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Following a 1585 Act of Parliament, Plymouth Leat or Drake's Leat was built to divert water from the River Meavy on Dartmoor, seventeen and a half miles to Plymouth. The idea itself dates back to 1559 when Plymouth Corporation asked Mr Forsland of Bovey to make an initial survey for its construction, in order to create a new supply of fresh water. A more detailed survey was completed in 1576. Read More »
The following account of a strange experience by a young Joseph Wilkins in 1754 is taken from 'The Haunted Homes and Family Traditions of Great Britain' (1897) by John Ingram though the case has also been mentioned in several books including 'Phantasms of the Living' edited by Edmund Gurney, Frederic William Henry Myers and Frank Podmore. Read More »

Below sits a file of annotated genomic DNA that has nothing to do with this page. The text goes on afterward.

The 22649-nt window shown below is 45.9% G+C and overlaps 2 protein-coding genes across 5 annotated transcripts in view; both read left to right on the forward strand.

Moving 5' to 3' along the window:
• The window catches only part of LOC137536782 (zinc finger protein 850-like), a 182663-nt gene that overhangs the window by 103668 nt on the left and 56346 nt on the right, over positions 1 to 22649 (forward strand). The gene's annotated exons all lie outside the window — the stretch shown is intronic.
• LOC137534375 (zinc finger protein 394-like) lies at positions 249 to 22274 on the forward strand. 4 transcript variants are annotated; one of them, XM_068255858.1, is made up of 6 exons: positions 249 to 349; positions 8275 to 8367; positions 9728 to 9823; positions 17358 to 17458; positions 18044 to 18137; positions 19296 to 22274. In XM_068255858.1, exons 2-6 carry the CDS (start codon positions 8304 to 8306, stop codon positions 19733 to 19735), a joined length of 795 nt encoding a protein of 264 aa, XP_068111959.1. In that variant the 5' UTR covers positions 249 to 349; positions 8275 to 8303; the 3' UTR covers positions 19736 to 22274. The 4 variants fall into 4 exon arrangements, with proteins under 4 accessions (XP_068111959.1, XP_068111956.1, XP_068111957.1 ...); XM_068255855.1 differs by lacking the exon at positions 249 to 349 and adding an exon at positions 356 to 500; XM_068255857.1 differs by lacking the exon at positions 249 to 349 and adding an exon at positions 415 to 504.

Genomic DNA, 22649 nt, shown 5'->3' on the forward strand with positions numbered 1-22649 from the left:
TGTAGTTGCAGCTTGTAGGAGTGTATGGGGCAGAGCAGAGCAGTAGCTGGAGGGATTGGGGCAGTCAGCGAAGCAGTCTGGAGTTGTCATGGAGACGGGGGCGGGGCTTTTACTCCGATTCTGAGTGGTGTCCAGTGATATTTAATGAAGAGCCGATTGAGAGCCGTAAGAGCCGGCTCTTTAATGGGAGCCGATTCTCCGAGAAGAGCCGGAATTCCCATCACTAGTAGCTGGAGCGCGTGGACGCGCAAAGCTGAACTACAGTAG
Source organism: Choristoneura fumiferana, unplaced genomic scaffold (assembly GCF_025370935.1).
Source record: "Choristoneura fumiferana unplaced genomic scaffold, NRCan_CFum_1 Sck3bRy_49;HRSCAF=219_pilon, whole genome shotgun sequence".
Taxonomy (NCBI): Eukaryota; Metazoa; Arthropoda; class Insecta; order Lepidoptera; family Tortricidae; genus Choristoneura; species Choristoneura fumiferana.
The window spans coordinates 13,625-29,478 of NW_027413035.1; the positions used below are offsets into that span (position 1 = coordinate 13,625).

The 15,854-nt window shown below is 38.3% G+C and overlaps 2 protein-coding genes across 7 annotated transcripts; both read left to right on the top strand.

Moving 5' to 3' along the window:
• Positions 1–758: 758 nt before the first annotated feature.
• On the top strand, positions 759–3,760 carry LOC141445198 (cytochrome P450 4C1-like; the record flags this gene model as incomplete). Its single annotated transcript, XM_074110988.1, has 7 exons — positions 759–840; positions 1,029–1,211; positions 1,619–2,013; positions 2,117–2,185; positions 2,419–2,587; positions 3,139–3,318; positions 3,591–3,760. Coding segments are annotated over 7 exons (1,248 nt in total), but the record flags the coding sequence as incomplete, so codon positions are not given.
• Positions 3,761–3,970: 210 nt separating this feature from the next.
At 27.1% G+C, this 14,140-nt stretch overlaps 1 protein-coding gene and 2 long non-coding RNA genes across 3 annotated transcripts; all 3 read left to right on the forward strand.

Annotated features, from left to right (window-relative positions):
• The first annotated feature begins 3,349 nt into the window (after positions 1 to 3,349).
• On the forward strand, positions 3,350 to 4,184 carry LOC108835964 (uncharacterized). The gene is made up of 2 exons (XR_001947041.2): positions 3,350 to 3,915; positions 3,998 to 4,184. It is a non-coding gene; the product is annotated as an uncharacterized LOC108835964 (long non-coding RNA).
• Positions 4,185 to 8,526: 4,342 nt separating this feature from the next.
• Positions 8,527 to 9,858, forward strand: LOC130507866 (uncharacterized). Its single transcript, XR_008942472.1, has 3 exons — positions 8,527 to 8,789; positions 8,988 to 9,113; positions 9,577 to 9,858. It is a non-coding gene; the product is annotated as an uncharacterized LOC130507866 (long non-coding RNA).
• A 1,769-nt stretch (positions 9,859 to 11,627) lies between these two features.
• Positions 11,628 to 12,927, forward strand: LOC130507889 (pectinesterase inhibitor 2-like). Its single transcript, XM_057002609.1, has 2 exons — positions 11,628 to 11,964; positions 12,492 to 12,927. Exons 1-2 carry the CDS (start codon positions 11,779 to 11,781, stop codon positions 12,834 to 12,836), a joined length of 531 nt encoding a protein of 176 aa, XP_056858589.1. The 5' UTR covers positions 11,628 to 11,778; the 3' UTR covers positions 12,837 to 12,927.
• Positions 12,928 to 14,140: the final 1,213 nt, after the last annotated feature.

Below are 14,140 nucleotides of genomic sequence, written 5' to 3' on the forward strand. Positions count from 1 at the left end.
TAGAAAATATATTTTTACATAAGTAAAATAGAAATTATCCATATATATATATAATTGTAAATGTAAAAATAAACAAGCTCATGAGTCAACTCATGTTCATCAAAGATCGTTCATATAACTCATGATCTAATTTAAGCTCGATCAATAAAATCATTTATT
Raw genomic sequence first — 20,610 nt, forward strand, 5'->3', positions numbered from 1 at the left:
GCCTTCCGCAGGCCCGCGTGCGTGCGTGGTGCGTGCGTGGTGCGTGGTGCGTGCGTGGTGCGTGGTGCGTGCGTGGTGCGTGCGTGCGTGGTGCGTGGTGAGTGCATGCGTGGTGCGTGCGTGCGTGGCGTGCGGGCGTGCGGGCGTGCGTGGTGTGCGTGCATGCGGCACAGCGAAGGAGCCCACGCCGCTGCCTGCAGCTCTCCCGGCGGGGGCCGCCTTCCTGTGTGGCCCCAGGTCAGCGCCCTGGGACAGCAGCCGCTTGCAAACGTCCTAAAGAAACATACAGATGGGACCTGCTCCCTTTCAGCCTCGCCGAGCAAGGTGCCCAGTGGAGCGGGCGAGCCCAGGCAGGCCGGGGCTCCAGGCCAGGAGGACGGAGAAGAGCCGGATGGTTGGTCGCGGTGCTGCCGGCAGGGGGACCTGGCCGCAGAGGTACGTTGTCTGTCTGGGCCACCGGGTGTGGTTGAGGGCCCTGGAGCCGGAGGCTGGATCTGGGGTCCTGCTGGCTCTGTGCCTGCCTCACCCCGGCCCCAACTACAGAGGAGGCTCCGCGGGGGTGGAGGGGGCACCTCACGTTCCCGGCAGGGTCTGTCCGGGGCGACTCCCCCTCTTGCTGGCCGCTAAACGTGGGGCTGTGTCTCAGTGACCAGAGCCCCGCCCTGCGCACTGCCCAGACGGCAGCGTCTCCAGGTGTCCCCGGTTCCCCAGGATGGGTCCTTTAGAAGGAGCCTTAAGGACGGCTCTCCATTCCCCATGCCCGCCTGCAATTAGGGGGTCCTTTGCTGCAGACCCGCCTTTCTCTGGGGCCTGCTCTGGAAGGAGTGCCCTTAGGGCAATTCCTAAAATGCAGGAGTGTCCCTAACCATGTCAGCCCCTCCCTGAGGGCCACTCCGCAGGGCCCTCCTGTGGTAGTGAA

Spinsters Rock is a burial cairn dating to the early Bronze Age. The structure was re-erected in the 1862 after collapsing earlier in the year.
According to folklore the rocks where erected by a group of three spinsters who where on a journey to deliver some wool. Obviously these three women where seen as giants having the strength to carry such a heavy burden. Read More »
According to 'The Legendary Lore Of The Holy Wells Of England' by Robert Charles Hope (1893). 'On the spot where St. Sidwella is reputed to have been martyred is the well dedicated in her honour; it is situated on the left-hand of the Exeter side of the tunnel leaving the city, at a place called Lion's Holt. Read More »
Stillborn babies and infants that had not been baptized could not always be buried on consecrated ground and a wealth of folklore developed around this delicate subject, some of it with a distinct North and South divide. Read More »
This particularly sinister folktale of the wild hunt is from Devon, and is based in the Dartmoor area, a place full of tales of the supernatural, especially the wild hunt.
One wild stormy night a farmer was returning home from Widecombe, somewhat worse the wear from the strong local beverages brewed on-site. Read More »